At The Living Room last summer, chanteuse Keren Ann Zeidel sang so softly that the packed venue often fell hypnotically silent. Keren Ann—who performs under just her first and middle names—was sandwiched on the bill between straining neo-folk singers; her rapt reception at the Living Room served as a sort of coming out for the nomadic singer, who splits her time between Paris and New York. Within weeks of that show, she had evolved from a banter-challenged whisperer into a quietly confident performer, introducing her catchy French and English songs with enchanting anecdotes and poking good-natured fun at her keyboard player.
But Keren Ann gained more than simple self-assurance as a performer. As summer waned, the raven-haired, brown-eyed singer began doing numbers that drew out her inner Manhattanite. Songs such as “The Rose of Washington Square” addressed the familiar pop subject of failed love, but with a Raymond Carver–like compression of mood, stressing the closely observed torments of New York life. The songs retained tinges of irony while never revealing too much plot. For instance, you weren’t quite sure what “Not Going Anywhere,” the title song from last summer’s CD, was about. As she repeated the title fourteen times over the swells of a violin, you wondered, was she wallowing in eternal slackerdom or was she pledging loyalty through thick and thin? The answer, of course, was both—or neither, depending on how you heard it.
Last week, as she sat in Elizabeth Street’s tiny Lovely Day restaurant, the songwriter revealed a fraying red string around her wrist. “It’s not Kabbalah. It’s just a wish bracelet.” What’d she wish for? “I cannot tell; if I do, it won’t come true.” She may be pointedly evasive about what she wants, but she does provide a detailed résumé. Now 30, she began writing songs soon after she was given a guitar for her 9th birthday by her Javanese-Dutch mom and Russian-Israeli dad. She recorded two French-language CDs and wrote songs for the French jazz legend Henri Salvador’s hit comeback CD in 2000. Sans management, Keren Ann peddled Not Going Anywhere to Metro Blue Records, and received a contract in 2004. In addition to playing solo shows, she performs in the group Lady & Bird, “once a year in a church in somewhere in Europe”— a gig is planned for Reykjavik this May. She likes the freshness and itinerancy of her troubadour life, but she worries about how to sustain it over time. “I fear the idea that music is for the young, that I will get out of bed and not want to do music.”
She needn’t fret now. Nolita, her compelling eleven-song ode to obsessive, romantic Manhattan (recorded here and in Paris), is more than simply a feast for the ears. On repeated listens, it starts to feel like something that’s always been embedded within your genetic code. Still, like “Not Going Anywhere,” it’s also elliptical and puzzling. The atmospheric seven-minute title track sounds like it’s about a murderer burying a victim. In reality, she says, it’s about a recurring character who’s “burying lost love. There is also some of Alice in Wonderland inside her. And, to me, Nolita sounds like not Lolita.” The simple verses of all the disc’s songs are likewise full of complex layers of often-oblique influences—and fittingly, the sounds Keren Ann assembles on her self-produced CD elicit a far-flung range of musical references: Chet Baker, Astrud Gilberto, Françoise Hardy, Natalie Merchant, even Brian Wilson. But it’s always undeniably Keren Ann, soft-spoken, longing, strong, decidedly enigmatic. In another of the disc’s Gotham-centric songs, the countrified “Chelsea Burns,” passion and fear abound, but what is actually burning—the narrator’s life, the neighborhood, the Chelsea Hotel—is ultimately up to the listener.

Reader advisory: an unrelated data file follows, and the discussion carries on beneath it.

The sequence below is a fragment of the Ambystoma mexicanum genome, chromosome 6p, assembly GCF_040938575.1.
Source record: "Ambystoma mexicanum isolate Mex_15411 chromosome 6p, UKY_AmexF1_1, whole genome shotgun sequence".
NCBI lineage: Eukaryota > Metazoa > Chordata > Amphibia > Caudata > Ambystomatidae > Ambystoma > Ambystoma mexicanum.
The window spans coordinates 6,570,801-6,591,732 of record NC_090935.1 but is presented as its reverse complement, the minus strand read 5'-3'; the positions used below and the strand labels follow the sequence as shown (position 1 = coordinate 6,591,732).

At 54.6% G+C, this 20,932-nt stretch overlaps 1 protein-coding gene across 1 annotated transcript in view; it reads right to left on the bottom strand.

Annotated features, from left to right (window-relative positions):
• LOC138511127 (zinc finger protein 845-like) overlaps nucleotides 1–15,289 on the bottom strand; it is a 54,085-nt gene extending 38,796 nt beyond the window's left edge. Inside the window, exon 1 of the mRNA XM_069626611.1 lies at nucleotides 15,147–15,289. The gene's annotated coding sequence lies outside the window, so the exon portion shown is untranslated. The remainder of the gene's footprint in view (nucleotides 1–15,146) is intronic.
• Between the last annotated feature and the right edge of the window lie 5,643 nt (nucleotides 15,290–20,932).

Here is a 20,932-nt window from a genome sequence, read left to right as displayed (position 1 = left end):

It all works better in the songs than in conversation, where Keren Ann touches on many subjects without quite enough exegesis, from despondent pirates to agoraphobia to her penchant for seeking out solitude in Manhattan’s predawn twilight. “I like the mornings,” she says, “when no one is around. If Manhattan has many mistresses, I would like to be its mistress of the morning.”
The cover of Nolita features Keren Ann underneath a drawing of the Cheshire cat, the disc’s only overt reference to Alice’s Adventures in Wonderland. As she steps out into the chill winter evening and heads down Elizabeth Street, the image is strikingly apt: Like Lewis Carroll’s feline, she is more comfortable expressing herself indirectly than risking inelegance. It seems as though she’d be quite happy, at a moment’s notice, to vanish entirely beneath a gnomic smile, and run away to write and record.